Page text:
This paper starts from the familiar premise that psychological anti-individualism is incompatible with materialism. It attempts to state more clearly what this incompatibility consists in, and — rather than arguing in detail for any particular resolution — to inquire whether this incompatibility admits any resolution. However, the paper does offer a conditional argument concerning the possibility that the incompatibility is genuine and cannot be resolved. Provided that anti-individualism and materialism cannot be squared, and anti-individualism is correct, it follows that materialism (...) has to be abandoned. If so, the situation is not as disastrous as it might at first seem. We need not, in consequence of our inability to construe a coherent metaphysics of mind, give up on intentional vocabulary any more than we must stop, in consequence of our inability to make sense of induction, anticipating the future. (shrink)
[The Perils of Naturalism] The paper attempts a simultaneous assessment of both Rorty's philosophy, and some of its recent interpretations by Czech philosophers. Four of such interpretations are assessed and challenged: Rorty as, in turn, an idealist, a subjectivist, an eliminative materialist, and a non-metaphysical realist and naturalist. According to the author, Rorty should be, rather than is, a non-metaphysical realist, but he vacillates, due to his renunciation of representationalist conceptual apparatus, between transcendentalism idealism, on the one hand, and eliminative (...) materialism, on the other. According to the author, Rorty's wholesale rejection of representationalist notions is not well substantiated. (shrink)
[Socialism, essentialism and externalism] The paper defends two assumptions in Burge's externalist argument against materialism. One assumption is that the content of a belief is determined by the rules that govern its expression in a shared language. Hence, I call this principle "linguistic socialism." According to the other assumption, a belief survives as long as it keepds its content. Content is regarded hee as essential to a belief, so I call this principle "semantic essentialism." The critics of socialism such as (...) Davidson and Bilgrami reject it in favor of "individualism," claiming that the mental cotnent is idependent of conventionally fixed meaning. The opponents of essentialism such as Gibbons prefer "accidentalism," arguing that content is inessential to a belief. I argue that individualism and accidentalism contradict empirical facts and modal intuitions about belief ascriptions, respectively. (shrink)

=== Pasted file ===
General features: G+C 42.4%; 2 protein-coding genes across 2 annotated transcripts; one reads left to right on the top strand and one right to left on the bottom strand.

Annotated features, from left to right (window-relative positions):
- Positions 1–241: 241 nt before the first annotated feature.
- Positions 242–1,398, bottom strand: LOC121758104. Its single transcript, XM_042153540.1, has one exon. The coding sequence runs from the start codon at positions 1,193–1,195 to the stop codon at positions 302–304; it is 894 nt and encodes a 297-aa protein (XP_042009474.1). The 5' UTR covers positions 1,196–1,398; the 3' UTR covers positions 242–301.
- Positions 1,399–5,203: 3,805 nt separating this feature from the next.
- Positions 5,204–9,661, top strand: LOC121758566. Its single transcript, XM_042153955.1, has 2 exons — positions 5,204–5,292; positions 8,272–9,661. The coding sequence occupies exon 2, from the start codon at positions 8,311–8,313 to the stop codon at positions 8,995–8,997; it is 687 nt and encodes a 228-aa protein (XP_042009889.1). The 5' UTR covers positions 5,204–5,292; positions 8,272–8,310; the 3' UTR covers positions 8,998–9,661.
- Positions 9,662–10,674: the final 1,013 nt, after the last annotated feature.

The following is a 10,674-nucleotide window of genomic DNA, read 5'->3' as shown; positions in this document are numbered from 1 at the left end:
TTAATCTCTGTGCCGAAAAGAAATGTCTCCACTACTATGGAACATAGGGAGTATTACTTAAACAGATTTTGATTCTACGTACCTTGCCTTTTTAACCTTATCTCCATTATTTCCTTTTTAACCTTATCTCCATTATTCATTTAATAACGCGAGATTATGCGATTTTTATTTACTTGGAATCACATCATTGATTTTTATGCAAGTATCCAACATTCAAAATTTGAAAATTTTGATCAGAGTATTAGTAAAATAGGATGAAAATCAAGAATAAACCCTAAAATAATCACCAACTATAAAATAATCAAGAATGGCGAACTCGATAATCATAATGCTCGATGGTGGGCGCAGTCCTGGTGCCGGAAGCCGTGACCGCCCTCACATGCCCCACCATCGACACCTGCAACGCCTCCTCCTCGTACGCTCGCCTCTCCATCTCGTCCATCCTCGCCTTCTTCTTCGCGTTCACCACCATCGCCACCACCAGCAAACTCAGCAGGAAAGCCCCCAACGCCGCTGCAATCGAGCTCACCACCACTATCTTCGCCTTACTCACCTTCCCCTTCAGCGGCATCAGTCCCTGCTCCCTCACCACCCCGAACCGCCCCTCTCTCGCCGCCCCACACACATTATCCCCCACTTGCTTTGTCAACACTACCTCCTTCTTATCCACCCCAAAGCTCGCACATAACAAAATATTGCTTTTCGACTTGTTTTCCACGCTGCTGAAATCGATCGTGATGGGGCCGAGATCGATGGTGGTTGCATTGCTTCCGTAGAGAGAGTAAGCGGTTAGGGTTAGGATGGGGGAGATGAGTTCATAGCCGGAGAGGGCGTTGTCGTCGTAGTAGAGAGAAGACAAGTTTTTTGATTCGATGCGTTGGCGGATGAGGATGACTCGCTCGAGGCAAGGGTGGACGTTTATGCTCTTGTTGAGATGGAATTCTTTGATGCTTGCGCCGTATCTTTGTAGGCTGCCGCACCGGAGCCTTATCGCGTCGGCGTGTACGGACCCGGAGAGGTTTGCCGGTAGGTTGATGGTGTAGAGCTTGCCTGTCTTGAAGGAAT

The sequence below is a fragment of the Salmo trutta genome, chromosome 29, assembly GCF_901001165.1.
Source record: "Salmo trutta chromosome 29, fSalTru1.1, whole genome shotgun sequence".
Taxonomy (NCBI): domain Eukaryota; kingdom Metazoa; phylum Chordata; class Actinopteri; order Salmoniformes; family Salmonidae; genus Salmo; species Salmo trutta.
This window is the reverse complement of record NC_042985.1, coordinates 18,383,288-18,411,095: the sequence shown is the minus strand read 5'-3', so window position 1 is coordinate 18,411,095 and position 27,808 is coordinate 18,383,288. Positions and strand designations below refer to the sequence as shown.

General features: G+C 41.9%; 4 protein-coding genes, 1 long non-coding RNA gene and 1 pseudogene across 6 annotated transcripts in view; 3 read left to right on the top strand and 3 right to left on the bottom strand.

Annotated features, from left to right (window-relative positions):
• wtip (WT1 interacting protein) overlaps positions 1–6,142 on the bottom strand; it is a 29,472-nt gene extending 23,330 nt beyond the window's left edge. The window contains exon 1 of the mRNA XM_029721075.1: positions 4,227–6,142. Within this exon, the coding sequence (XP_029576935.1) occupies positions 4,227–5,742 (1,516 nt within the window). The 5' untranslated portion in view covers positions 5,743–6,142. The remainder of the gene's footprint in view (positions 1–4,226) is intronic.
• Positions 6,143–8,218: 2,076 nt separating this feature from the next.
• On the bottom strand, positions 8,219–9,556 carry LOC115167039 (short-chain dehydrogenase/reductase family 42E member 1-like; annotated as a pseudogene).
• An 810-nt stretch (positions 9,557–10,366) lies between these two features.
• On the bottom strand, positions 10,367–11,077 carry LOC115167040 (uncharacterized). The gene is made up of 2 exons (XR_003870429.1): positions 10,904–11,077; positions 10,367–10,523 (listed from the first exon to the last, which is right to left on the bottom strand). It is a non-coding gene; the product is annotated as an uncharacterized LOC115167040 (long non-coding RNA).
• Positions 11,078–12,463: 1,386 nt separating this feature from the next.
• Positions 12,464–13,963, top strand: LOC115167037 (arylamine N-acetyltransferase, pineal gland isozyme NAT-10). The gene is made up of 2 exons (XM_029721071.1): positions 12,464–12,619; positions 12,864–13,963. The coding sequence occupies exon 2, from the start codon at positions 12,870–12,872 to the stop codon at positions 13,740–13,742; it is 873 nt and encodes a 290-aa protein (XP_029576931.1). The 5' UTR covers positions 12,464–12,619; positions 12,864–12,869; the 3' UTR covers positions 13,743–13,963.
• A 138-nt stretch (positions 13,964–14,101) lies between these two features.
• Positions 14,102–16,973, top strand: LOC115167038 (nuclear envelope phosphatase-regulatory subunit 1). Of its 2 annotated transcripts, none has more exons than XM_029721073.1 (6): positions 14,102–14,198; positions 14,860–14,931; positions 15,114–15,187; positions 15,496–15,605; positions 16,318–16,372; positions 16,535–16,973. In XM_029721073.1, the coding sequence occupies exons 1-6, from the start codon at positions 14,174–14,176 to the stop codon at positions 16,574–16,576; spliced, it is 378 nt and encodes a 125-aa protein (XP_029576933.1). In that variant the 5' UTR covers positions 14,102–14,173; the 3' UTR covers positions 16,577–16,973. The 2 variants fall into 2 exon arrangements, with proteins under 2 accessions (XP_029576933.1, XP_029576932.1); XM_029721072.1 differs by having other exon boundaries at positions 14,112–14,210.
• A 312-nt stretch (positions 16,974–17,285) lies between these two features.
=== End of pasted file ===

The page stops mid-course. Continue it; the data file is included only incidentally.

[Davidson on Externalism] This is a critical analysis of Davidson's version of psychological externalism. The author argues that Davidson offers two different types of the theory, which do not coincide, however, with the usual distinction between physical and social externalism. On the one hand, Davidson argues that the mental states of an individual are determined by her causal history (what could be called "historical externalism"); on the other hand, he argues that each individual's mental states are determined by her interactions (...) with other people (or what might be dubbed "interactionist externalism"). The author contends that these two externalisms are mutually not quite consistent, and that Davidson's arguments for them are inconclusive. (shrink)
[Are We Necessarily Embodied?] The author concentrates on the relation between person and body in phenomenology and analytical philosophy. Both of these traditions are, in their own way, critical towards the Cartesian dualism. While phenomenology tries to overcome this dualism through the description of the experience of our corporeality from the first person point of view, analytic philosophy examines the metaphysical problem of the relation between person and body from the third person perspective and usually proposes a materialist answer in (...) the sense of an identity of person and body. The central part of the paper is a detailed analysis of Kripke's challenge to contemporary materialism. The author argues that it is possible to accept Kripke's modal and temporal arguments in favour of the dualism of person and body without being forced to accept the idea of dualism itself. It is the metaphysics of constitution that represents an alternative: the person is constituted by her body, but she is not identical with it. Surprisingly, it is the idea of the living body that is rediscovered in thsi solution -- the idea which, in a sense, is a part of the phenomenological heritage, even though it is devoid of phenomenological anti-scientism and idealism. (shrink)